Mozobil with chemotherapy may have a therapeutic impact on leukemic cells, reveals study

Genzyme Corporation (Nasdaq: GENZ) announced today that a Phase 1/2 trial provided early clinical data suggesting that Mozobil® (plerixafor injection) in combination with chemotherapy may offer a therapeutic impact on leukemic cells protected in bone marrow. The investigational trial, partially supported by Genzyme, was the subject of an oral presentation at the 2009 annual meeting of the American Society of Hematology in New Orleans, LA. Genzyme has initiated two clinical trials to further explore this potential new strategy to attack blood cancers.

“If we can begin to impact leukemic cells protected in bone marrow, we may be able to reduce residual disease and therefore provide better potential outcomes for patients,” said John F. DiPersio, M.D., Ph.D., professor, Washington University, St. Louis, the senior author of the study that was presented at ASH. “Our initial work in humans has produced some encouraging results.”

In the clinical trial, study director Geoffrey Uy, M.D. and colleagues from Washington University School of Medicine gave Mozobil as a pre-conditioning strategy prior to chemotherapy in forty patients with relapsed or refractory acute myeloid leukemia (AML). Many of the trial participants were either unresponsive to, or had short remissions, following prior treatments. The patients were given Mozobil, and four hours later received the AML combination chemotherapy regimen mitoxantrone, etoposide, and cytarabine (MEC). The Mozobil plus MEC regimen was repeated daily for five days, following the standard MEC treatment protocol.

Of the 32 patients available for the first follow-up evaluation, researchers observed a complete remission (CR or CRi) in 50 percent of patients. Thirteen of these patients had a CR with normal platelet recovery, and three patients had complete remission with incomplete platelet recovery (CRi). In a larger patient population, Washington University’s historical CR and CRi rate in relapsed and refractory AML patients receiving MEC alone ranges from 25 to 35 percent.

The study, developed primarily to determine optimal dosing and safety of Mozobil as a tumor sensitization agent, found no evidence of hyperleukocytosis, excessive release of white blood cells into the bloodstream. There was also no observed delay in the recovery of neutrophils or platelets important to immune system protection and prevention of bleeding, respectively. Treatment failure was considered to be due to persistent disease in 14 patients (44 percent) and death during aplasia (not producing enough new blood cells) in two patients (6 percent). Grade three or higher adverse events consisted primarily of cytopenias and infections, commonly seen in patients treated with the MEC combination alone.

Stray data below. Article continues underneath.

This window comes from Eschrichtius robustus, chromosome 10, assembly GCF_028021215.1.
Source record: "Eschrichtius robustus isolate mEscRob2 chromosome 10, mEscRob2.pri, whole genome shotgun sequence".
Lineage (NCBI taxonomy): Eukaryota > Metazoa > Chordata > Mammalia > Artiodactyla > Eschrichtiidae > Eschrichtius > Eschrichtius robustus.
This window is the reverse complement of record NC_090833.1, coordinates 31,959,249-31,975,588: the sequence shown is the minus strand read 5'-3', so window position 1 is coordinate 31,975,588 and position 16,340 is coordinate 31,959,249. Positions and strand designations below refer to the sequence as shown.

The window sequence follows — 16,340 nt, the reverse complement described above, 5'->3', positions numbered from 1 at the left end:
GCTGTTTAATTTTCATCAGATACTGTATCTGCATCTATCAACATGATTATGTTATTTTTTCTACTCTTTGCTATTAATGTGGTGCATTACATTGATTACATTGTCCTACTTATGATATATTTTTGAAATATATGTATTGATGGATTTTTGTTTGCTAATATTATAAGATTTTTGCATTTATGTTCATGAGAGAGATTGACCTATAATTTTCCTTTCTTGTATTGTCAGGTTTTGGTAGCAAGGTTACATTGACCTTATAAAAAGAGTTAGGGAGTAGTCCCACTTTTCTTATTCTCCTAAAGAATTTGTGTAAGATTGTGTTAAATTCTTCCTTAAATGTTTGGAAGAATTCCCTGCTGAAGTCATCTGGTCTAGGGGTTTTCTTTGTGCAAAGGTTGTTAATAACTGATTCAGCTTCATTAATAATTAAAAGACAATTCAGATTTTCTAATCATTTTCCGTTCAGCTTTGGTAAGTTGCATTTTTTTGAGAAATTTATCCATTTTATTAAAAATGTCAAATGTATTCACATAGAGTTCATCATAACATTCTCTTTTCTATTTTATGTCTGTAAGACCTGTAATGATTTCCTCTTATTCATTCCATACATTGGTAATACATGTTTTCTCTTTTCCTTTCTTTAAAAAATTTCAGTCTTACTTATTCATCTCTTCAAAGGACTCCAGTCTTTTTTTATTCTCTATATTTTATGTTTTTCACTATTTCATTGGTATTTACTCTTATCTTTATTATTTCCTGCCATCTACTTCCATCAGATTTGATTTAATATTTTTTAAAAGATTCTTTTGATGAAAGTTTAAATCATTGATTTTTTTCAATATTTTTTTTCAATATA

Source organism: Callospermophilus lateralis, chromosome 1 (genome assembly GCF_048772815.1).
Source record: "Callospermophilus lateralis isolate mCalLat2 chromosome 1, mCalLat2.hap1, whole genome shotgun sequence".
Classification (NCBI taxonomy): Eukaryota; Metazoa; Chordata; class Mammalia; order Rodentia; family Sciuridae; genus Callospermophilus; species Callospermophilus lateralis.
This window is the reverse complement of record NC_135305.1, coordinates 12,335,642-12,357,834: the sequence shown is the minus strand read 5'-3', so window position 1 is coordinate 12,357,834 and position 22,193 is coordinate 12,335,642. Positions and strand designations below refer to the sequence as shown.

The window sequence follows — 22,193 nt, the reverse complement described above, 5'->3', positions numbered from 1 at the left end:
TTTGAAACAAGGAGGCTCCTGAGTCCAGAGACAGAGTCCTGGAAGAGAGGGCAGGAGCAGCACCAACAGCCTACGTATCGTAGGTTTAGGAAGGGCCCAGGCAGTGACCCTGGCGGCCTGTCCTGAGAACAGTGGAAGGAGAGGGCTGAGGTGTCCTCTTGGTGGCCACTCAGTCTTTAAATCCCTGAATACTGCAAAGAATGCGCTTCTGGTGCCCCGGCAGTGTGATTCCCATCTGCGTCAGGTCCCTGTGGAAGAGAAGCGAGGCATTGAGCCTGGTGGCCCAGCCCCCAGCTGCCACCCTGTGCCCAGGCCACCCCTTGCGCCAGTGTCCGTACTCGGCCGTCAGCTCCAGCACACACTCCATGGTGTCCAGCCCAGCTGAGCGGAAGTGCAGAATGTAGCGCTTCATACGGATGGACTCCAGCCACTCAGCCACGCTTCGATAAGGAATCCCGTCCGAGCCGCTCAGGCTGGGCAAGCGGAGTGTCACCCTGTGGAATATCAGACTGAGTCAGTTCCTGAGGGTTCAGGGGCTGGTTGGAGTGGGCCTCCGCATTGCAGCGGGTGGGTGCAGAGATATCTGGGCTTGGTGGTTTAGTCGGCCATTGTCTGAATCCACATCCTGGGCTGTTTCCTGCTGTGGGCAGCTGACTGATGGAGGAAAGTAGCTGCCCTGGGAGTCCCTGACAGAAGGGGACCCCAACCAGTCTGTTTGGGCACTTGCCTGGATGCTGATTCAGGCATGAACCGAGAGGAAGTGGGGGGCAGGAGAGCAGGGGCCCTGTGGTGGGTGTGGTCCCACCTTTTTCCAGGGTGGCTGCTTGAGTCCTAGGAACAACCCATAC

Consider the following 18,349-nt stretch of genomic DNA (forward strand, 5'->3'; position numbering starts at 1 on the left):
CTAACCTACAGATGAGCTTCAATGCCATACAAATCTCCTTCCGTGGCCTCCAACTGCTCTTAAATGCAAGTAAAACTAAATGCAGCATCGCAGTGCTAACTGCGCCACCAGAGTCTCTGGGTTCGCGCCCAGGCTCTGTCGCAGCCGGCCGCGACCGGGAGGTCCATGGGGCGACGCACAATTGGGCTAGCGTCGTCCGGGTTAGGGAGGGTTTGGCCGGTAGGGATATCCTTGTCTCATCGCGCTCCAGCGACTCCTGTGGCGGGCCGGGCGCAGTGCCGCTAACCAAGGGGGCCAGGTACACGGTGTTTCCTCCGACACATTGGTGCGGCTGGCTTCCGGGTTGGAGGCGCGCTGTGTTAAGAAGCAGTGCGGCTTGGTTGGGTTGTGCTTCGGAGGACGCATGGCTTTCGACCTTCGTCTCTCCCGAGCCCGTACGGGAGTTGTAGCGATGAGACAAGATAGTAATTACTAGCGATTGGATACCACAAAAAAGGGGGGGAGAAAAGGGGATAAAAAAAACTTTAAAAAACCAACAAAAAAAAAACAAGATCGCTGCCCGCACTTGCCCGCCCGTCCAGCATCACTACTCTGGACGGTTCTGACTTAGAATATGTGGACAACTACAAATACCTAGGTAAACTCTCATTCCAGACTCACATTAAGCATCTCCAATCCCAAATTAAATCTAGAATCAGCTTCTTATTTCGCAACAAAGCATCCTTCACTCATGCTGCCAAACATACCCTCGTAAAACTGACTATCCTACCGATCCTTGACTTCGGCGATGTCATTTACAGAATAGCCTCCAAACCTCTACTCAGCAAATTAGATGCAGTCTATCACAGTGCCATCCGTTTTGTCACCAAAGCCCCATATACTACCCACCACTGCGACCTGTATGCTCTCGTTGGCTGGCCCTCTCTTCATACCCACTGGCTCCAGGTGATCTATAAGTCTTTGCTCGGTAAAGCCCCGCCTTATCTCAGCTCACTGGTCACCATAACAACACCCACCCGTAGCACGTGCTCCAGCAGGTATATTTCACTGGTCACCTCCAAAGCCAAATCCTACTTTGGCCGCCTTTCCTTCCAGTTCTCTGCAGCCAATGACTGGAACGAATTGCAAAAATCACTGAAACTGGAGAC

Increasing the ability of chemotherapy to destroy cancerous blood cells in patients’ bone marrow has long been a goal of clinicians. Within the bone marrow environment, some studies suggest that certain cellular communication pathways and adhesion molecules work together to promote leukemic cell survival and poor response to chemotherapy. The ability of these cells to withstand chemotherapy contributes to minimal residual disease, small numbers of leukemic cells that remain in a patient during or after treatment, which is a cause of relapse in cancer.

Preclinical studies suggest that Mozobil may sensitize leukemic cells in the bone marrow to chemotherapy in several ways, including the disruption of a key signaling pathway that promotes leukemia cell survival, affecting interactions between stroma cells and leukemic cells, or by moving the cells out of the bone marrow entirely. Either separately or in combination, these potential actions may make cancer cells more susceptible to chemotherapy.

“We are excited by the interest that physicians have expressed in studying Mozobil for this potential new use,” said Mark Enyedy, president of Genzyme Oncology and Multiple Sclerosis. “The preclinical and early clinical data continue to support the development of Mozobil in this important area that could transform the treatment paradigm for hematologic cancers.”

Genzyme has also initiated company sponsored Phase 1 and Phase 1/2 Mozobil tumor sensitization trials in patients with blood cancers. The Phase 1 trial includes relapsed and refractory patients with chronic lymphocytic leukemia (CLL) and small lymphocytic lymphoma (SLL), and is designed to investigate Mozobil as a tumor sensitization agent in combination with the monoclonal antibody rituximab. The Phase 1/2 trial includes AML patients without prior treatment, and is evaluating Mozobil with the anti-cancer drug regimen cytarabine and daunorubicin (known as “7+3”). The primary objective of both trials is to evaluate safety and to define optimal dosing strategies. The company anticipates top-line data from these trials in 2011.

Mozobil is also being studied as a tumor sensitization agent in 10 additional investigator sponsored trials.


The opinions expressed here are the views of the writer and do not necessarily reflect the views and opinions of News Medical.
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